Not sure what value the firehose has. Is it just underused by the average slashdotter, and overused by cabals? Or is it just beta and not entirely functional. Or does the majority here want to read an iPhone or Wikipedia article a day?
  • Wrong! (Score:5, Interesting)

    by Mr2001 ( 90979 ) on Friday June 29, 2007 @10:25AM (#19688683) Homepage Journal
    EVDO is 3G, and it's available across the US []. And my EVDO phone's battery lasts a lot longer than 45 minutes.

    The US is 3G ready - it's Cingular/AT&T and T-Mobile who aren't.
  • Re:WiFi (Score:5, Interesting)

    by WhiteWolf666 ( 145211 ) <> on Friday June 29, 2007 @10:35AM (#19688801) Homepage Journal
    Many of T-mobile's devices have built-in WiFi, and their newest devices actually use VoIP when on a WiFi network (unlimited minutes while on WiFI, too!)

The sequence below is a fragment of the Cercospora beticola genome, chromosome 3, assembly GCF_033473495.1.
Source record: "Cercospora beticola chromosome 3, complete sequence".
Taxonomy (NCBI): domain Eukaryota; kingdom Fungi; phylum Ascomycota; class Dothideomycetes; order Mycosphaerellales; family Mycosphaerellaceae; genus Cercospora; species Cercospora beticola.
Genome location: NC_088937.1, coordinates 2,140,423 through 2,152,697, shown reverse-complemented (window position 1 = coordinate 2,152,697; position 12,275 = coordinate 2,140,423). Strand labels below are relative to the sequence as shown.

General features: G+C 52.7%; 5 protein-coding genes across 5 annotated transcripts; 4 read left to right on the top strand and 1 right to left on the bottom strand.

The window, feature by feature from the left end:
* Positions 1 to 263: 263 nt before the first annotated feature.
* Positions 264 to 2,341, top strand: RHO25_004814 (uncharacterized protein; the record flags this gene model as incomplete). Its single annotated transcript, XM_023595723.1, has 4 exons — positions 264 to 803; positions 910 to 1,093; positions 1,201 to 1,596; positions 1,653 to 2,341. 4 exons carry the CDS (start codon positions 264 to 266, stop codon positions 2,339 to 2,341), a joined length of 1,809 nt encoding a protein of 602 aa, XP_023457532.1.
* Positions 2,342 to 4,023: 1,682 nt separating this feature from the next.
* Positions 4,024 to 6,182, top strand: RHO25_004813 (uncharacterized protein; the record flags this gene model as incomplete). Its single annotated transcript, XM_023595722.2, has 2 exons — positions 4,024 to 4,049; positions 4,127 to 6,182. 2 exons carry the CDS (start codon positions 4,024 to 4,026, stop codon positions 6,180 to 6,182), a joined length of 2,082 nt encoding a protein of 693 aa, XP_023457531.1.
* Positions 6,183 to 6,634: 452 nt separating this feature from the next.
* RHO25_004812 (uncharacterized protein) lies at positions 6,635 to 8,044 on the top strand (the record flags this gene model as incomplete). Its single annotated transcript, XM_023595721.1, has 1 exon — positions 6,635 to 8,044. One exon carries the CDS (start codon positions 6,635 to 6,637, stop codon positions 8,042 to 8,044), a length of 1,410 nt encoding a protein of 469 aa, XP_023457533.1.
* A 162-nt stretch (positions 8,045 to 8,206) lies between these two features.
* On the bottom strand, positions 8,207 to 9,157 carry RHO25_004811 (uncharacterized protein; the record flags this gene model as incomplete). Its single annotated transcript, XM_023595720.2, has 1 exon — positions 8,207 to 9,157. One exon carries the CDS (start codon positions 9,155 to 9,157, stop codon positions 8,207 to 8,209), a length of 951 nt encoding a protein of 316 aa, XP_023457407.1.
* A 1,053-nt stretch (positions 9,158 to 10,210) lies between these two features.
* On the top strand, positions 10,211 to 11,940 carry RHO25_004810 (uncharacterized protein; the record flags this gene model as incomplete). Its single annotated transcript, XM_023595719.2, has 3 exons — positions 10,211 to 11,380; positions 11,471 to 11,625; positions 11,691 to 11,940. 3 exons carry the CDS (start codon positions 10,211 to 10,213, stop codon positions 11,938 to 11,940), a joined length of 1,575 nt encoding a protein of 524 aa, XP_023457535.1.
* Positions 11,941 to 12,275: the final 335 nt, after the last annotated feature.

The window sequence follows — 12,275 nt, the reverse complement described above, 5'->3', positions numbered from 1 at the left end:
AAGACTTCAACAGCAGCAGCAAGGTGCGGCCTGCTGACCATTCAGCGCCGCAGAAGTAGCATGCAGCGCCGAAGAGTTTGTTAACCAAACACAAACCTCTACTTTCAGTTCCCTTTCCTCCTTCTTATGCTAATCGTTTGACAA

See []
  • by aaarrrgggh ( 9205 ) on Friday June 29, 2007 @10:39AM (#19688875)
    The problem is power consumption of the 3G chipsets. It's too high to give the battery time in the form factor Apple wanted. Had they gone with 3G, they would have reduced the performance for the majority of users in terms of battery time, so that a few users can have 3G speeds between home and office.

    Hopefully, AT&T will get a massive deployment of picocells in areas with extra need going to ease the network burden. Apparently AT&T has done a lot to open up extra slots on their EDGE network that should help ease congestion some.